In some embodiments, the phrase “natural workpiece constraint” may relate to geometrical features, material properties, and/or any other aspect associated with a particular workpiece. The phrase “natural environmental constraint” may relate to geometrical features, obstacles, material properties, and/or any other aspect associated with an environment that may be associated with a natural robot task.

In some embodiments, workpiece constraints, environmental constraints, and manipulator constraints may form a continuum in this approach, and multiple natural constraints can be combined to define a comprehensive tasking movement. Some of these may include, but are not limited to, directional constraints, orientation constraints, assignment to a curve or surface, distance constraints, joint positions, linear and nonlinear functional combinations of joint positions, center of mass, and linear and angular momentum. These constraints may vary as function of robot configuration. Tool offsets, static objects or obstacles, and dynamic objects or obstacles may be used to define and configure the constraints. In some embodiments, the identification of the minimum number of degrees of freedom may be based on the workpiece constraints geometry and/or its features, some of which may include, but are not limited to, holes, shapes, materials, sizes, etc.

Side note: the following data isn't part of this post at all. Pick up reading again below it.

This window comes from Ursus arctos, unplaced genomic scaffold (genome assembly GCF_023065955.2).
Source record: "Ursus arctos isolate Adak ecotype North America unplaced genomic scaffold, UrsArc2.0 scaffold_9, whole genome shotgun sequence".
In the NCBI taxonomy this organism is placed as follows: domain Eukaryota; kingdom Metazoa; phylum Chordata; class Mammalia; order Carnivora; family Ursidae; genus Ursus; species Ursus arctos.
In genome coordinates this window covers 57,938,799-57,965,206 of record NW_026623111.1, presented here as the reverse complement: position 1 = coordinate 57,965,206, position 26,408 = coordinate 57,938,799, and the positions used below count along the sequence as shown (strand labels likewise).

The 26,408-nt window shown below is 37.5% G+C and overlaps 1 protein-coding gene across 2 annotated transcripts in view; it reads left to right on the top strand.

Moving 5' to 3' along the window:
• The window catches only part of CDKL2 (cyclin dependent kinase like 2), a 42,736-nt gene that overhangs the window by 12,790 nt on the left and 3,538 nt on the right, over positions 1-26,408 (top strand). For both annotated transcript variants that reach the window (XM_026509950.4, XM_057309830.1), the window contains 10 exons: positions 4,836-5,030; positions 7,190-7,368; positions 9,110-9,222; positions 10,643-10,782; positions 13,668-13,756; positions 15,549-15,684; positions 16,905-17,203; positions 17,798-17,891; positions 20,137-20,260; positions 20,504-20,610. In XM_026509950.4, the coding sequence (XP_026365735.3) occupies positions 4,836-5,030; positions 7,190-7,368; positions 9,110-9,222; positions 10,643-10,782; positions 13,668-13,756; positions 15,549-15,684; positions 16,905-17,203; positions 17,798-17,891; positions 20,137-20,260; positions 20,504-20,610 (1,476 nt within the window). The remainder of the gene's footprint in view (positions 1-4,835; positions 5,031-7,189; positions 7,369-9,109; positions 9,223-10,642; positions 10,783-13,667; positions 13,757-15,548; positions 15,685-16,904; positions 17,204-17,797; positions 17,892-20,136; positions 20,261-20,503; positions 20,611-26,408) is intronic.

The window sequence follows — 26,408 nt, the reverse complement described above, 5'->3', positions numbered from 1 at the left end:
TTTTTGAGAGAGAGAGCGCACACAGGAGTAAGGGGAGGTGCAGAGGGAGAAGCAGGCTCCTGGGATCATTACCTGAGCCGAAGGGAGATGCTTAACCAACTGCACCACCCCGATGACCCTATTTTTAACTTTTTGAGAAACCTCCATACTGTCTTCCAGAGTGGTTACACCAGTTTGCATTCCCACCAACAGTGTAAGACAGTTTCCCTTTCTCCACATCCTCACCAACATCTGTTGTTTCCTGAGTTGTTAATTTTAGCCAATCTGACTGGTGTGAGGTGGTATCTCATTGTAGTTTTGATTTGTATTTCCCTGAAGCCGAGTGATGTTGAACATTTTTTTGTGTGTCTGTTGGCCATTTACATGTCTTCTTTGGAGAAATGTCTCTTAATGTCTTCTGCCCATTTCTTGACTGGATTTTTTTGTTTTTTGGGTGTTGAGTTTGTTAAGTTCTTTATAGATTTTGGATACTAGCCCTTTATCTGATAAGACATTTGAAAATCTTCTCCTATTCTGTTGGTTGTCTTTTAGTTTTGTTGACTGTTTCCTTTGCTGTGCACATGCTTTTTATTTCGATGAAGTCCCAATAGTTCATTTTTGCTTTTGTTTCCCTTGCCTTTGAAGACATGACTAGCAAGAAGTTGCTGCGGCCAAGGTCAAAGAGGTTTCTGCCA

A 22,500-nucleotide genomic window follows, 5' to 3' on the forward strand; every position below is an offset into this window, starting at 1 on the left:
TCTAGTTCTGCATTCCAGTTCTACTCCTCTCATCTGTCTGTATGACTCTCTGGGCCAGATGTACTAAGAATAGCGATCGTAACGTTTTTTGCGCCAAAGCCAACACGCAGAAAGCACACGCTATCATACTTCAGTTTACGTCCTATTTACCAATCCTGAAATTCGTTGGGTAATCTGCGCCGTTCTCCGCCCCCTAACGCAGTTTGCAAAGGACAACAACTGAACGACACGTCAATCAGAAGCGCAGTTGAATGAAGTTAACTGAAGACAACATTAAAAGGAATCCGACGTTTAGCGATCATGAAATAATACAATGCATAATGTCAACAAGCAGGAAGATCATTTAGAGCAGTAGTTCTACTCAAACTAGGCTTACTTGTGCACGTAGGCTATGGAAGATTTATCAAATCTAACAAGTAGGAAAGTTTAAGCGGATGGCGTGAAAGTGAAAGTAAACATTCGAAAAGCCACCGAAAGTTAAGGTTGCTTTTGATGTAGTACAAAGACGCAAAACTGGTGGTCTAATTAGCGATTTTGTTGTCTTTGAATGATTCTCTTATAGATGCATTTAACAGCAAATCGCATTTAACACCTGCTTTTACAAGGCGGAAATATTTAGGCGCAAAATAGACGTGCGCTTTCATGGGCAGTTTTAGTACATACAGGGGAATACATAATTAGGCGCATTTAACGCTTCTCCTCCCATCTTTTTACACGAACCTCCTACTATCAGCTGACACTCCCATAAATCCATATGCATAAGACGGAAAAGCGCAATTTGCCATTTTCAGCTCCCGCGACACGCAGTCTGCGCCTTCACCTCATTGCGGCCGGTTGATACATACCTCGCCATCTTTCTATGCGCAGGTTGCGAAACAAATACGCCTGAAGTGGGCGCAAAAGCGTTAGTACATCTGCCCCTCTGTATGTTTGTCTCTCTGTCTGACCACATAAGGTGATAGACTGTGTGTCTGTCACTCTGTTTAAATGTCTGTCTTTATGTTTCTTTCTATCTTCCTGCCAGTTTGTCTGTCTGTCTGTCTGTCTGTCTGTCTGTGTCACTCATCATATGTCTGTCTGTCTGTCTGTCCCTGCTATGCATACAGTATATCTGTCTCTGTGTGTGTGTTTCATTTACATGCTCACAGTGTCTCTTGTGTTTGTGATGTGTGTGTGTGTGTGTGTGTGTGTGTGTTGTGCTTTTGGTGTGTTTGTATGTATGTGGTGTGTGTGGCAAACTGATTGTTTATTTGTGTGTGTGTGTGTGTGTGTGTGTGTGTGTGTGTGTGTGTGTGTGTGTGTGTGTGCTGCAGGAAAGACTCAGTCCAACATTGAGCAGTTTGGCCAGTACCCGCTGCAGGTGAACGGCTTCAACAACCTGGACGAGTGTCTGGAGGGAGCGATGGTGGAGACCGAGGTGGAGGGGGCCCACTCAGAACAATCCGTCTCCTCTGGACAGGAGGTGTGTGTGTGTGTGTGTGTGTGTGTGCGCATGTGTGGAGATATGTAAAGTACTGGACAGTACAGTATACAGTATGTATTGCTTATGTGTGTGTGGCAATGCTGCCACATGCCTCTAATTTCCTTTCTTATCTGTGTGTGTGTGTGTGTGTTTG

In some embodiments, one or more constraints may be combined and/or specified by the user using a visual editor, such as the GUIs shown in FIGS. 6-12 to create complex combinations of constraints that change over time to best achieve a real-world task. It should be noted that some or all of these constraints may be changed during execution of a robot task or operation, even time step by time step, and may be combined with optimizations such as collision and joint-limit avoidance. In this way, the number and type of constraints may be updated, dynamically, in real-time. For example, in some embodiments, some or all of the constraints may be automatically determined and/or identified using a scanner that may be configured to scan the robotic environment to identify, allow for the necessary processing, and subsequent determinations. Various sensors and devices may be used to obtain this data, some of which may include, but are not limited to, data from lidar, stereo cameras, color cameras, multispectral cameras, etc. Additionally and/or alternatively, some or all of the constraints may be updated remotely over a communication channel (e.g., radio, laser, or network communication, etc.). The constraints are set using a 2D graphical user interface or a 3D interface (e.g., augmented reality, etc.). The constraints may be of the “less than or equal to” variety, not just “equal to”. Accordingly, the natural tasking robotic system included herein may allow a user to constrain a point to be above the floor not just on it, for example.